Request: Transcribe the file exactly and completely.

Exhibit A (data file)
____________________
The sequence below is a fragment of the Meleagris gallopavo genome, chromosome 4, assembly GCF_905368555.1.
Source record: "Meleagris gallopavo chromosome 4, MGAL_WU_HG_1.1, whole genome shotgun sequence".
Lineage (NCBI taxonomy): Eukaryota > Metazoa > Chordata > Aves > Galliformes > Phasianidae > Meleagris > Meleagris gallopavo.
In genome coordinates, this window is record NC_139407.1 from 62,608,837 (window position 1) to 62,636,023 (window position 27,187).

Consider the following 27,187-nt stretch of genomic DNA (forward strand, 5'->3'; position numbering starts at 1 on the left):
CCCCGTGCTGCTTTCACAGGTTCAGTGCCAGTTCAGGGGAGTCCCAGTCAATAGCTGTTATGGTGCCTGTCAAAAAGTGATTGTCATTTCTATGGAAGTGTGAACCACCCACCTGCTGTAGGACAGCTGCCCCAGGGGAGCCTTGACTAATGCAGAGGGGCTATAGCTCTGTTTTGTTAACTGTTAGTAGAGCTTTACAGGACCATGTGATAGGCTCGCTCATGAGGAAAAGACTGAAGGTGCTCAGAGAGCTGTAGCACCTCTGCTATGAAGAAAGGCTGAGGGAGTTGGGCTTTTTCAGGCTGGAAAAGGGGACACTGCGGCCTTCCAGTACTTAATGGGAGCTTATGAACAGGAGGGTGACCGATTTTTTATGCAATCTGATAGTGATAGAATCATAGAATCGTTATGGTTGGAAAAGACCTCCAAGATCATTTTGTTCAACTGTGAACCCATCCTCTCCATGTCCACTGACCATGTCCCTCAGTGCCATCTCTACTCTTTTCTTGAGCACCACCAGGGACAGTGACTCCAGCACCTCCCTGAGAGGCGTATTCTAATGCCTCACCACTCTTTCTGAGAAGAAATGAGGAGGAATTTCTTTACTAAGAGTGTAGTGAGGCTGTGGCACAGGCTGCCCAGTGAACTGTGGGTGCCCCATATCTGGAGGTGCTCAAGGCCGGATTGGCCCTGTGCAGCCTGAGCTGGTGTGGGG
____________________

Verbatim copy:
The sequence below is a fragment of the Meleagris gallopavo genome, chromosome 4, assembly GCF_905368555.1.
Source record: "Meleagris gallopavo chromosome 4, MGAL_WU_HG_1.1, whole genome shotgun sequence".
Lineage (NCBI taxonomy): Eukaryota > Metazoa > Chordata > Aves > Galliformes > Phasianidae > Meleagris > Meleagris gallopavo.
In genome coordinates, this window is record NC_139407.1 from 62,608,837 (window position 1) to 62,636,023 (window position 27,187).

Consider the following 27,187-nt stretch of genomic DNA (forward strand, 5'->3'; position numbering starts at 1 on the left):
CCCCGTGCTGCTTTCACAGGTTCAGTGCCAGTTCAGGGGAGTCCCAGTCAATAGCTGTTATGGTGCCTGTCAAAAAGTGATTGTCATTTCTATGGAAGTGTGAACCACCCACCTGCTGTAGGACAGCTGCCCCAGGGGAGCCTTGACTAATGCAGAGGGGCTATAGCTCTGTTTTGTTAACTGTTAGTAGAGCTTTACAGGACCATGTGATAGGCTCGCTCATGAGGAAAAGACTGAAGGTGCTCAGAGAGCTGTAGCACCTCTGCTATGAAGAAAGGCTGAGGGAGTTGGGCTTTTTCAGGCTGGAAAAGGGGACACTGCGGCCTTCCAGTACTTAATGGGAGCTTATGAACAGGAGGGTGACCGATTTTTTATGCAATCTGATAGTGATAGAATCATAGAATCGTTATGGTTGGAAAAGACCTCCAAGATCATTTTGTTCAACTGTGAACCCATCCTCTCCATGTCCACTGACCATGTCCCTCAGTGCCATCTCTACTCTTTTCTTGAGCACCACCAGGGACAGTGACTCCAGCACCTCCCTGAGAGGCGTATTCTAATGCCTCACCACTCTTTCTGAGAAGAAATGAGGAGGAATTTCTTTACTAAGAGTGTAGTGAGGCTGTGGCACAGGCTGCCCAGTGAACTGTGGGTGCCCCATATCTGGAGGTGCTCAAGGCCGGATTGGCCCTGTGCAGCCTGAGCTGGTGTGGGG